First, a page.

Life at the library: An existential day of belonging

By Kleopatra Olympiou

At first, you feel like everyone’s watching. The sound of your own footsteps makes you self-conscious. You sit down quietly, quietly unpack your books, quietly highlight, or underline, or circle the words in front of you. If you drop something, you are inwardly horrified by your own clumsiness.

With time, you grow more comfortable. Your work is less solitary. The company of strangers keeps you motivated. When you break the bubble of concentration and look up from your work, you realise you are surrounded by active minds. You can almost feel an electric energy, the buzzing of brain wheels spinning, engines of understanding turning; the sharpness of human intelligence lights up the room. And so you are part of the library, part of the current of brainpower that channels through the room, if only you look up, see, and tune in.

You become embedded in the fabric of the library, part of the wider tapestry of the student population.

By choosing to work here, you are actively engaging with a community of learners. You become embedded in the fabric of the library, part of the wider tapestry of the student population, and the very fact of your belonging will empower you to work harder.

By using the library’s resources, you enter a dialogue with a series of eyes who have looked at the same pages and run their consciousness along the same entrenched lines of the same argument’s trough. You may encounter them in the notes they leave behind, the scribbles on margins, the very bookmarks forgotten between pages. Even the stamped dates at the back of books telling you when they were first borrowed will connect you to strangers who spent parts of their lives in Durham many years before you. Most amusingly, the rare vandalised book will keep you entertained (a little tip for the curious: you may enjoy a copy of Thomas Marc Parrott’s ‘William Shakespeare, a handbook’ in Bill Bryson Library, a book that has been the victim of multiple readers who eyed its arguments very critically, and passionately so). To read a library book is to walk into a room populated by the students who have read it before you. It is an act of participation, rendering you even more of a Durham student. You occupy the same physical space, the same thought space. You are part of this place.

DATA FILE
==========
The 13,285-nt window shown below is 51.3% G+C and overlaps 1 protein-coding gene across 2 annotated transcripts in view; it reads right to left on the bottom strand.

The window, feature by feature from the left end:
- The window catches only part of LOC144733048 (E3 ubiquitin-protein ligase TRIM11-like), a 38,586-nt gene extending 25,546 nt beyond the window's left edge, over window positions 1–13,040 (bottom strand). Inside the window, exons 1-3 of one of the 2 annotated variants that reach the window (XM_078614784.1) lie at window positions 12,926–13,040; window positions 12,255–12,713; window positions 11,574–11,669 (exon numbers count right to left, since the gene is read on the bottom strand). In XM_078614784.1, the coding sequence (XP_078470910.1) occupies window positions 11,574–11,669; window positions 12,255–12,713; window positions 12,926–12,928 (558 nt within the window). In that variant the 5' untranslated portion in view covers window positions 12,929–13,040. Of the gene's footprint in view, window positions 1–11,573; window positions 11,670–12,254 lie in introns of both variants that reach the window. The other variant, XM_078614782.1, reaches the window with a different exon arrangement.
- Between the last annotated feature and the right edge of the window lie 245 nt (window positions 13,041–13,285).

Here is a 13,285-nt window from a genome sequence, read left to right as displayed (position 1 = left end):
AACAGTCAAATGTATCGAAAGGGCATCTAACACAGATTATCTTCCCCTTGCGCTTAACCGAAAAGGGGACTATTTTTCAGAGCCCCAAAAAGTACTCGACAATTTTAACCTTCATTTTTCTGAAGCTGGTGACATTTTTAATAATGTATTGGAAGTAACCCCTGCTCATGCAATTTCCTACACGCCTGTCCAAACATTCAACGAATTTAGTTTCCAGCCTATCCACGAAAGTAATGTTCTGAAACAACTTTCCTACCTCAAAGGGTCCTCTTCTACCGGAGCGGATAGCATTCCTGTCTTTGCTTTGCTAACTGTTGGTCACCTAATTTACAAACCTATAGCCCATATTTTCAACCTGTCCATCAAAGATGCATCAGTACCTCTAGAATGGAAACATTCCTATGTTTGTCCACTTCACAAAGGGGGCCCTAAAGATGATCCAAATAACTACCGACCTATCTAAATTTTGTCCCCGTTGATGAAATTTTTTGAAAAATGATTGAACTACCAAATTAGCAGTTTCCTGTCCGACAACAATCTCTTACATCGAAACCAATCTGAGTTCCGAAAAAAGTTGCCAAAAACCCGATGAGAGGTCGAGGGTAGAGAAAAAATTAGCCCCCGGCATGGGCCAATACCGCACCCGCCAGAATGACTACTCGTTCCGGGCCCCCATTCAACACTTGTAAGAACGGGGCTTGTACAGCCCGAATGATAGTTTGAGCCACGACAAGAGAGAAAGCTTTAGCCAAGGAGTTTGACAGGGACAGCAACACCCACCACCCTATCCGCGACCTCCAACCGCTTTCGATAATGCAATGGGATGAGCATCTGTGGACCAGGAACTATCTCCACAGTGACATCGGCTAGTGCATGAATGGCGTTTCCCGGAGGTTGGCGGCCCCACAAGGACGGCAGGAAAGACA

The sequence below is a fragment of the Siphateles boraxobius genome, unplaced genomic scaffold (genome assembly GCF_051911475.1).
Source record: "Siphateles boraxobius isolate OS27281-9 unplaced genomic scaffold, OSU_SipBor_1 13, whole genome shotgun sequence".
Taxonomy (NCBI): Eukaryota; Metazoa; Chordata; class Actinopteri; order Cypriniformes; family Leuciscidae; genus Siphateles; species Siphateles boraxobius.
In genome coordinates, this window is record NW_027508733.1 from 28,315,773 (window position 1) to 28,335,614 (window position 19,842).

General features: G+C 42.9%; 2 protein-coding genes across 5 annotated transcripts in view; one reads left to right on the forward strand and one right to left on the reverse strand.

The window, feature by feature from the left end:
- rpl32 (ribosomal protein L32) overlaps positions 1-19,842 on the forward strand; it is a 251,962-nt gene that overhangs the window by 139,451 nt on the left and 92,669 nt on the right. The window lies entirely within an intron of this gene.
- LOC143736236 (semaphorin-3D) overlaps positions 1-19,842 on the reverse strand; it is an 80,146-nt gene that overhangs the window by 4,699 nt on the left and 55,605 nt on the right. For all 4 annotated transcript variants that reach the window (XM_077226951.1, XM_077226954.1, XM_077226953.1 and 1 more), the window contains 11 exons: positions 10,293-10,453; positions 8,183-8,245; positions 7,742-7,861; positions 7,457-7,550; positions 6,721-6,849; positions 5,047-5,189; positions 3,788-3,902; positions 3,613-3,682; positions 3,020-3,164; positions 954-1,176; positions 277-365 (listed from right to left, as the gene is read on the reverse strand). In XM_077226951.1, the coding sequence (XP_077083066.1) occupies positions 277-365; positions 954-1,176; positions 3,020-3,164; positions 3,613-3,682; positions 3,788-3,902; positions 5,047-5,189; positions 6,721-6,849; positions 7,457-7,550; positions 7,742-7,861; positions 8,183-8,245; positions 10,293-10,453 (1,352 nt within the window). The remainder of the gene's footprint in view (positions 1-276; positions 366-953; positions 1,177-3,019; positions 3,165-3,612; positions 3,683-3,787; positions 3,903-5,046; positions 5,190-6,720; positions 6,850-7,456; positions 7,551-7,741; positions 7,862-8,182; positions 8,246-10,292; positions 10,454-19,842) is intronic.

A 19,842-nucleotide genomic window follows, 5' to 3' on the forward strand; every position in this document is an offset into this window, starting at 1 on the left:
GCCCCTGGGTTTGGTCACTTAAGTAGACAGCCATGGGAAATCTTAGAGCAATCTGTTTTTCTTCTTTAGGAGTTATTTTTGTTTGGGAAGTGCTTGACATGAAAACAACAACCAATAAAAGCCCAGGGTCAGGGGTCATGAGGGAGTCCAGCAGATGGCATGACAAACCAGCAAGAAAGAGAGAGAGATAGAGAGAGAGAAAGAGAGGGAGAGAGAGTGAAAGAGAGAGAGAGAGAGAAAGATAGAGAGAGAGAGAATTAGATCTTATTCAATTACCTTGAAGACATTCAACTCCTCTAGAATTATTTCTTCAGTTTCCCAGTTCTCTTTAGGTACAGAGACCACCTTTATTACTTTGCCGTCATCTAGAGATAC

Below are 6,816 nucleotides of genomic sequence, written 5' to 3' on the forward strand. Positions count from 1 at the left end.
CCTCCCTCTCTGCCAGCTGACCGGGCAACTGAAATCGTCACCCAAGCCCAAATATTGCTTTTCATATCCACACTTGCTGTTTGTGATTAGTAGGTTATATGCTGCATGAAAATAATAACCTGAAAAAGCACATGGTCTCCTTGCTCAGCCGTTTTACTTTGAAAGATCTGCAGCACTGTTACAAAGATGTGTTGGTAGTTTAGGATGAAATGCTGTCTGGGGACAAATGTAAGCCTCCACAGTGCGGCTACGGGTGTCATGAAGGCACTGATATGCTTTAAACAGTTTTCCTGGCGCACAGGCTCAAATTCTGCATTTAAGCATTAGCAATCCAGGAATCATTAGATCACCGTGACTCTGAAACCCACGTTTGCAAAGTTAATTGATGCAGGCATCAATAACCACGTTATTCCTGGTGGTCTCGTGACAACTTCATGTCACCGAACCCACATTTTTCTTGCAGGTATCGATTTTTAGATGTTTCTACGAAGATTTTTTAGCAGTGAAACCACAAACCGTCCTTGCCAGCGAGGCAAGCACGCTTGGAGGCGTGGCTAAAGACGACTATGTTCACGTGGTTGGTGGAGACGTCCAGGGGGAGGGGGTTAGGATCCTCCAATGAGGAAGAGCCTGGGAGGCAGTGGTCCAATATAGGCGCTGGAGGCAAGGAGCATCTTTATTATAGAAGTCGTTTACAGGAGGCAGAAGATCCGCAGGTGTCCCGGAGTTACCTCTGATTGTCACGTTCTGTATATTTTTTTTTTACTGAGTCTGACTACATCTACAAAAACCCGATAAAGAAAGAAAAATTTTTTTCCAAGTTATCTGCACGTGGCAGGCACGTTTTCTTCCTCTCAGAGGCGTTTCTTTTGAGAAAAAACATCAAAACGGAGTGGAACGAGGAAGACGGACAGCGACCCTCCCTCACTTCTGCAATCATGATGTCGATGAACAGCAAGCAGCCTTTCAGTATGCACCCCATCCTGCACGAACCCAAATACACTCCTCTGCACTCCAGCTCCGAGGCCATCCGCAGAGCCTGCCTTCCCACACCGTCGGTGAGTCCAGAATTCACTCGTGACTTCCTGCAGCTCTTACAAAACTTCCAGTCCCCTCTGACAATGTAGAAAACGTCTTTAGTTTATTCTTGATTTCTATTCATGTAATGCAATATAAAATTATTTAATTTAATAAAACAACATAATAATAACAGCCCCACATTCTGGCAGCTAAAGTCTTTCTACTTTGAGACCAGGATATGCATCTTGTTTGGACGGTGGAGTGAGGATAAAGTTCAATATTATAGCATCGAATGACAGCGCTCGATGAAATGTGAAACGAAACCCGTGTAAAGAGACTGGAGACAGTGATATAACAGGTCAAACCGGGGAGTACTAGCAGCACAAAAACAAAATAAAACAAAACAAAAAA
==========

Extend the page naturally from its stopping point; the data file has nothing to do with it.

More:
To read a library book is to walk into a room populated by the students who have read it before you.

The shifting lights in the room will tell you that the sun has moved, hours have passed, the earth has shifted. The appearance and disappearance of people will occasionally remind you of the passage of time. When dusk comes, or night falls, or morning breaks, you will pack up exhausted and filled with gratitude: gratitude for a place that allows you to be another speck of light and thought and activity, adding to the inspiring force that is working in the library. As you walk to the exit, you will knowingly smile at the souls that are still studying, the faces that will not register your passing, each lost in its own capsule of knowledge. In the course of the library’s existence, you too have briefly dwelled here.

Image: heipei via Flickr

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